Wolff joined Mercedes as one of their ambassadors in 2016.
Formula E (2018–)
In 2018, Wolff joined Venturi Racing in Formula E as Team Principal and also became a shareholder in the team.
For Season 6, Venturi entered a powertrain partnership with Mercedes-Benz.
Under Wolff’s management, the Monegasque outfit experienced its most successful campaign to date in the 2020–21 season, recording 146 points with Edoardo Mortara securing second in the Drivers' World Championship, falling only seven points adrift of winner Nyck de Vries.
In November 2021 she was promoted to the role of Chief Executive Officer with Jérôme D’Ambrosio taking on the role of Team Principal ahead of Season 8 of the FIA Formula E World Championship.
Race of Champions
The Race of Champions planned to feature a female driver for the first time in its history when Wolff signed up for ROC 2013, to be held at Bangkok's Rajamangala Stadium on 14–15 December. The news was warmly welcomed by ROC co-founder Michèle Mouton, the world's most successful female rally driver. However, in early December 2013, the event was cancelled due to the political situation in Bangkok.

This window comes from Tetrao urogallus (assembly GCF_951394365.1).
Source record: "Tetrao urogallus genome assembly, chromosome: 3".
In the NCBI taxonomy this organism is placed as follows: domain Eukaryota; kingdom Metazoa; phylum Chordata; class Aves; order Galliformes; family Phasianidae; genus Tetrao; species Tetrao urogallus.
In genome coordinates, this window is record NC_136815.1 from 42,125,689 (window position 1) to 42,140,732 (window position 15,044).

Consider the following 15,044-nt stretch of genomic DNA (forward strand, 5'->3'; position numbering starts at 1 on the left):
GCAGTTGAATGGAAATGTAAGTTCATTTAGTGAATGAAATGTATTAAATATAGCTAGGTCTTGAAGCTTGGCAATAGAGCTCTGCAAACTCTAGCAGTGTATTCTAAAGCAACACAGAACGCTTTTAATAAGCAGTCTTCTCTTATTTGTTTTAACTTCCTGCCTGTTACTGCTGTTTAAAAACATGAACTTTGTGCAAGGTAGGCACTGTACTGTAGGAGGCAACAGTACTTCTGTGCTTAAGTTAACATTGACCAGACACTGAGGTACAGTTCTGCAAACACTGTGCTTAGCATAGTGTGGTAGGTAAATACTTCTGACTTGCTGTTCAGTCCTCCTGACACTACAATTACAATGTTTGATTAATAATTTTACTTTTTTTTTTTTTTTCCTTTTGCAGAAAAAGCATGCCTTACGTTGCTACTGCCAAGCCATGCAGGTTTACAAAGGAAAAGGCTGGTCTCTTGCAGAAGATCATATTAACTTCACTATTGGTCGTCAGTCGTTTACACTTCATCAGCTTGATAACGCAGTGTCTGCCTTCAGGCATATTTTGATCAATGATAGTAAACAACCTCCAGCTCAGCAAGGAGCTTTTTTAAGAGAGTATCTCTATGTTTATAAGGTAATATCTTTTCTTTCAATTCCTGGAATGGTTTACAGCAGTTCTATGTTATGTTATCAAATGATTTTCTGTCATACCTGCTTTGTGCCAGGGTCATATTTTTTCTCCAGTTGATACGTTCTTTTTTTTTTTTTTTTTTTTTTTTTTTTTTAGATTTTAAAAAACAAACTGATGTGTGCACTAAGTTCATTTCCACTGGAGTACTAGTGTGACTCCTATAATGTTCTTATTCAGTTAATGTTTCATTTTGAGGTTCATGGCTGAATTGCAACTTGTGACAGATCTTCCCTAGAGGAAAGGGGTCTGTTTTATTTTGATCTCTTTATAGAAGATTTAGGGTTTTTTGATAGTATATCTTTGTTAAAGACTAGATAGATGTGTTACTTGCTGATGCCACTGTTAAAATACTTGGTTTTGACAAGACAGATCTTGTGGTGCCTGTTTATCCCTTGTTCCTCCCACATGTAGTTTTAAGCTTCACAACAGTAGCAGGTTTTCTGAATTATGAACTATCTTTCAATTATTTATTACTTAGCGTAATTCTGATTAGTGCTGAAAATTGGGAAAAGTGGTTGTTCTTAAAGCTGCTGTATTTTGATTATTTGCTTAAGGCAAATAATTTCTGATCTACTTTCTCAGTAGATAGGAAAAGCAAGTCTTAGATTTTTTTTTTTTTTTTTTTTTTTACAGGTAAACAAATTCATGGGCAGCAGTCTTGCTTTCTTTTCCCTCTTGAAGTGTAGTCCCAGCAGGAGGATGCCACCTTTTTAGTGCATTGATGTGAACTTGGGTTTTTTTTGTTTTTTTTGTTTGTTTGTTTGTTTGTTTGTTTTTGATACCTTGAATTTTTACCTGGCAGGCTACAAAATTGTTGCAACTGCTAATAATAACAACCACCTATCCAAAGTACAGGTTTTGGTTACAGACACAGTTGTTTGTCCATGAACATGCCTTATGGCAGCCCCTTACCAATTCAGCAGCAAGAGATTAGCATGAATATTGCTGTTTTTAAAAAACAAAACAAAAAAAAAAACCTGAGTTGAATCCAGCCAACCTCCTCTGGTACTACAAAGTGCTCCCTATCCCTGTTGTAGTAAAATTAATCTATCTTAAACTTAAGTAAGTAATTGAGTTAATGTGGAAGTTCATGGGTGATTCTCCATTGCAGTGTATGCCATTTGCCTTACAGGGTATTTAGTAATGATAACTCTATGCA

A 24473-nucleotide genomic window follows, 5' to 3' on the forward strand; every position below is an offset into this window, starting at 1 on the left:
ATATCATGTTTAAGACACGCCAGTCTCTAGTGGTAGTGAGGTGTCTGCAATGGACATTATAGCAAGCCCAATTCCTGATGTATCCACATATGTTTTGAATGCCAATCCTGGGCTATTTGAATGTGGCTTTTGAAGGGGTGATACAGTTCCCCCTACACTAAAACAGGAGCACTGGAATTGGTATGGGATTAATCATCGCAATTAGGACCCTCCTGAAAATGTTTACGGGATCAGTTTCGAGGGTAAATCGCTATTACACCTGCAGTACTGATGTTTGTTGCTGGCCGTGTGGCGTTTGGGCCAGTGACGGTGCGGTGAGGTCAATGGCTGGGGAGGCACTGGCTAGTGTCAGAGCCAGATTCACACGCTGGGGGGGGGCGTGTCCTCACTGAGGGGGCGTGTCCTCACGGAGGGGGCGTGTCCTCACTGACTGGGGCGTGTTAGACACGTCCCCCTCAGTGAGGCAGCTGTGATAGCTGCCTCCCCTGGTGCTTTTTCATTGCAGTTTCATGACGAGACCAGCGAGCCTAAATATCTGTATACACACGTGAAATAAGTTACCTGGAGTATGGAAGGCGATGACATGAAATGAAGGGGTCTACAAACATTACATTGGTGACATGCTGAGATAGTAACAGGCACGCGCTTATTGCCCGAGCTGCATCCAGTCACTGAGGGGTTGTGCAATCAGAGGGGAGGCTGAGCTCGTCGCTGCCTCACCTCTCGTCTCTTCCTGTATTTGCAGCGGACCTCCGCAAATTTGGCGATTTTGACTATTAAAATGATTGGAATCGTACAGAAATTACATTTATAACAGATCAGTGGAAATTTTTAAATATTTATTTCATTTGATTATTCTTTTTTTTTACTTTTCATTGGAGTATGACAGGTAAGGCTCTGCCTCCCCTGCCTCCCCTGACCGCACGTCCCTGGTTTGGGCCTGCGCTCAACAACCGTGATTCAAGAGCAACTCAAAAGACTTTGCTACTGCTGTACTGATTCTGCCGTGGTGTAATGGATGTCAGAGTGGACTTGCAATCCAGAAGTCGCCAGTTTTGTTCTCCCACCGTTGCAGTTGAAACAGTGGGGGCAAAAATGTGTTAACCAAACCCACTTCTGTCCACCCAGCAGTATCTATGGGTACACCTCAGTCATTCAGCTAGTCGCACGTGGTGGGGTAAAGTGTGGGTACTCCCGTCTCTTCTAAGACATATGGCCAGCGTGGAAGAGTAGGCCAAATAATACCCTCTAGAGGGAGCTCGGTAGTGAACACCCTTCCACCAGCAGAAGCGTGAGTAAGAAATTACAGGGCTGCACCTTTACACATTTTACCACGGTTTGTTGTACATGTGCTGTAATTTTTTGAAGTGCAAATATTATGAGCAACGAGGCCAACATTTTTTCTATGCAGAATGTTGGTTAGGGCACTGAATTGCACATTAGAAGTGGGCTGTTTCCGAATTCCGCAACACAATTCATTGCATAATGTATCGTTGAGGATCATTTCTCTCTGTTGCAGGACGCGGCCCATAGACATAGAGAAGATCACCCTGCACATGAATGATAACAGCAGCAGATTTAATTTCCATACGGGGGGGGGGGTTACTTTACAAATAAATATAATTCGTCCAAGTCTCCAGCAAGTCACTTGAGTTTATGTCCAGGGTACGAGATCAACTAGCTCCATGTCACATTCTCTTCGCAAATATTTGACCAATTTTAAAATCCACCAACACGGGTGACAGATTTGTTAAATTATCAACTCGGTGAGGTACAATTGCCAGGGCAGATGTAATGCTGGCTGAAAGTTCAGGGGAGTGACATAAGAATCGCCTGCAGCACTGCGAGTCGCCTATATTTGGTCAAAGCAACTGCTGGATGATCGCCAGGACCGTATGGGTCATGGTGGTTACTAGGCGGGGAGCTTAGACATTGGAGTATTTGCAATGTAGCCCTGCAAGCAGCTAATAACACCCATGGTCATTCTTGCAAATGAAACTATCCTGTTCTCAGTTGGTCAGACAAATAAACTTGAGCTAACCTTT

In the 2014 event in Barbados, the Wolff–Coulthard pair was able to compete as Team United Kingdom. The pair reached the finals of the Nations' Cup but lost to Team Nordic. Wolff lost to Tom Kristensen in the Audi R8 LMS Ultra while Coulthard won against Petter Solberg in the VW Polo RX, but lost the tie-breaker to Kristensen in the Ariel Atom Cup. In the Drivers' Cup, Wolff was eliminated in the group stage.